32 binaries ... - Solaris

This is a discussion on 32 binaries ... - Solaris ; Can anyone tell me why most of the binaries on solaris 10 x86 (amd64) are 32 bits ? Doesnt this defeat the purpose, somewhat, of a 64 bit kernel and 64bit capable OS ? Cheers, Bards....

+ Reply to Thread
Results 1 to 4 of 4

Thread: 32 binaries ...

  1. 32 binaries ...

    Can anyone tell me why most of the binaries on solaris 10 x86 (amd64)
    are 32 bits ? Doesnt this defeat the purpose, somewhat, of a 64 bit
    kernel and 64bit capable OS ?

    Cheers,


    Bards.

  2. Re: 32 binaries ...

    bards1888 wrote:
    > Can anyone tell me why most of the binaries on solaris 10 x86 (amd64)
    > are 32 bits ? Doesnt this defeat the purpose, somewhat, of a 64 bit
    > kernel and 64bit capable OS ?


    Nope. A "32 bit" program is still capable of processing files > 2Gb in
    size and few programs require more than 32 bit address ranges.

    --
    Geoff Lane

    I'm not lost! I'm locationally challenged.

  3. Re: 32 binaries ...


    bards1888 wrote:
    > Can anyone tell me why most of the binaries on solaris 10 x86 (amd64)
    > are 32 bits ? Doesnt this defeat the purpose, somewhat, of a 64 bit
    > kernel and 64bit capable OS ?


    SOme OS:es like Linux and FreeBSD have 64 bit utility binaries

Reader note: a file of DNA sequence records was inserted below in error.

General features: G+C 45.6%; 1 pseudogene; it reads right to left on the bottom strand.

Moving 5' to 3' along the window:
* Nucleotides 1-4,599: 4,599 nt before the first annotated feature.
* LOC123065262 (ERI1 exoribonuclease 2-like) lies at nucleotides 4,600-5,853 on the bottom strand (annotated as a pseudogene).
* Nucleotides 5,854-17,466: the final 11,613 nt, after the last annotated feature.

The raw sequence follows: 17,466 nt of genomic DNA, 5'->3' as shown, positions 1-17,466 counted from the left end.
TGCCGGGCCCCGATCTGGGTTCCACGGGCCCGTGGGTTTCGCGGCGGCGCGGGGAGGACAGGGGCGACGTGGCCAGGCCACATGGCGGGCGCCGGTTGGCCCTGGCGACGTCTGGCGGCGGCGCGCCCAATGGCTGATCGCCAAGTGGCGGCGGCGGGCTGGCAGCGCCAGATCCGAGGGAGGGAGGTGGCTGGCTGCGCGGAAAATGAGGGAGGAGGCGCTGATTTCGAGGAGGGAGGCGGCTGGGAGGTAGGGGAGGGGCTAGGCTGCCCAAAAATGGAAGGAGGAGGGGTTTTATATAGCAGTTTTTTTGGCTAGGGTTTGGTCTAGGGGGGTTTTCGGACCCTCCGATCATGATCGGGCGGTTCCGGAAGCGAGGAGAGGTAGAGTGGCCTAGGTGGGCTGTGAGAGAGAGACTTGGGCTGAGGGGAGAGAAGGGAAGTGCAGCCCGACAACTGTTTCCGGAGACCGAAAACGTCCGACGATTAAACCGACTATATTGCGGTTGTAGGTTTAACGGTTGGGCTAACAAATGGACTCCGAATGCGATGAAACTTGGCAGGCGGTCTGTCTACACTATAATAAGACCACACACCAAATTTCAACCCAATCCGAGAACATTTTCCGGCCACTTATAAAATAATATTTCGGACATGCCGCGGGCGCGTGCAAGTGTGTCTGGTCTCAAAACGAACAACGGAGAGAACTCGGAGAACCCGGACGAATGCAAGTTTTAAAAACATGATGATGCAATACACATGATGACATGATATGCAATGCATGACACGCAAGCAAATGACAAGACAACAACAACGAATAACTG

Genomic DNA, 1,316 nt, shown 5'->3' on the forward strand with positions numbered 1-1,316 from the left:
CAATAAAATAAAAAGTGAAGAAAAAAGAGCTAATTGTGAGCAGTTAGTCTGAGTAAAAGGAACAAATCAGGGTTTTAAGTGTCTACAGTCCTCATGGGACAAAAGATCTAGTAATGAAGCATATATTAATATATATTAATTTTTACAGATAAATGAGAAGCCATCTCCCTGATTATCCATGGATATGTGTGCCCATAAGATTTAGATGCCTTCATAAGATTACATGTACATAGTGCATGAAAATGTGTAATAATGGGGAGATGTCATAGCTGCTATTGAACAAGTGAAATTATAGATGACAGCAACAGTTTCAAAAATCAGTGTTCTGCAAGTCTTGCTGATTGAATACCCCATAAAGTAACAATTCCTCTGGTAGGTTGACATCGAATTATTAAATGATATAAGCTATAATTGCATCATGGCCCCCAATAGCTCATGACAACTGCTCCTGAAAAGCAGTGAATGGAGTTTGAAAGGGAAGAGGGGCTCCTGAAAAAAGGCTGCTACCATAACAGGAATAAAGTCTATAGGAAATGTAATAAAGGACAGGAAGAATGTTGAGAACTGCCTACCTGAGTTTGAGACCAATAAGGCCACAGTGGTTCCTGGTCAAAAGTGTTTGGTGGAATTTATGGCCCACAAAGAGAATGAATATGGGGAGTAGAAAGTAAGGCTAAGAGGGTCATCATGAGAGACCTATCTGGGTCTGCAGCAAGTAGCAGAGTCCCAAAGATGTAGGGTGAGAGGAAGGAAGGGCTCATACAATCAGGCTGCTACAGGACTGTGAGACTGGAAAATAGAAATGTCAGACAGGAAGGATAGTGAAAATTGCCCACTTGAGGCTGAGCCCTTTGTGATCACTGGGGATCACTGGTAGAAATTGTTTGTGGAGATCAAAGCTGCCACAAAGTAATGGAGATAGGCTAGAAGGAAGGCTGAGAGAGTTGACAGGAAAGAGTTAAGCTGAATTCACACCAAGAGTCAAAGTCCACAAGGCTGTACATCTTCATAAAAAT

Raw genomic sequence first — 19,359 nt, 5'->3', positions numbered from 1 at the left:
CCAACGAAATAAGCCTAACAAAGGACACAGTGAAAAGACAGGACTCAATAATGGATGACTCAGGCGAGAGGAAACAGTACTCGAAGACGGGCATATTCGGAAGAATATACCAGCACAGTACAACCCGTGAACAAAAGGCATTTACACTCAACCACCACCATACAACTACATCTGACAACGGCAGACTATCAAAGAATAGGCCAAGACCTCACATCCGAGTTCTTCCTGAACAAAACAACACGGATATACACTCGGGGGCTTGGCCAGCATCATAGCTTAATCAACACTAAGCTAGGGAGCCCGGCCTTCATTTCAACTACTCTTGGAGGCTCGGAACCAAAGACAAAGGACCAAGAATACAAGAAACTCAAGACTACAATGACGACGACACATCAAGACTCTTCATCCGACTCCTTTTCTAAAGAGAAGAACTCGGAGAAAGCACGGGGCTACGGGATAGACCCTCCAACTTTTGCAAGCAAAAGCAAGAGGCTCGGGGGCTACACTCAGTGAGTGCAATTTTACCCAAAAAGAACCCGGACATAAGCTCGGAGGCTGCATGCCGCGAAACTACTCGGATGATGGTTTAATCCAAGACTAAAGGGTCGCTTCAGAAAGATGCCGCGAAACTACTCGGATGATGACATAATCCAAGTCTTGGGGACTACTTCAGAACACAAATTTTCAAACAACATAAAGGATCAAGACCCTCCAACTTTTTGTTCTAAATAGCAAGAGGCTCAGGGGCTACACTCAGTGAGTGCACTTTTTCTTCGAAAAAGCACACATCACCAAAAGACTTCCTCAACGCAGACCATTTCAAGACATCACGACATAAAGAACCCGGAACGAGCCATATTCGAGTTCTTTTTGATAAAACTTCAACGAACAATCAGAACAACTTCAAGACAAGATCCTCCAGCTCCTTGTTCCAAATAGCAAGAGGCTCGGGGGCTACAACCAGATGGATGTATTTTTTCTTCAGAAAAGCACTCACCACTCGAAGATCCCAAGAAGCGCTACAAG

beacause the implementors have not yet solved the challenge of
    having
    32 bit and 64 bit libraries and execution environments coexist.
    This was solved 10 years ago on solaris 7 ( Sparc)

    There is no point in using 64 bit instructions and operations for
    small
    program and utilities , it actually slows things down.

    Its the Software systems ( like Oracle ) that need more than
    4 GB virtual memory that benefit from 64 bit adress space.

    As the Kernel is 64 bit it can use the the 64 bit
    features of the AMD64 architecture.

    //Lars


  4. Re: 32 binaries ...

    tunla wrote:
    > There is no point in using 64 bit instructions and operations for small
    > program and utilities , it actually slows things down.


    True for SPARC, but not for x86/amd64. Because of the larger register set
    (16 instead of 8) almost any program does run faster compiled as 64 bit
    compared to 32 bit. Speedup is usual in the range from 5% - 30%.

    For shell scripts you usually don't notice the difference, because the
    running time is dominated by fork/exec.

    --
    Daniel

+ Reply to Thread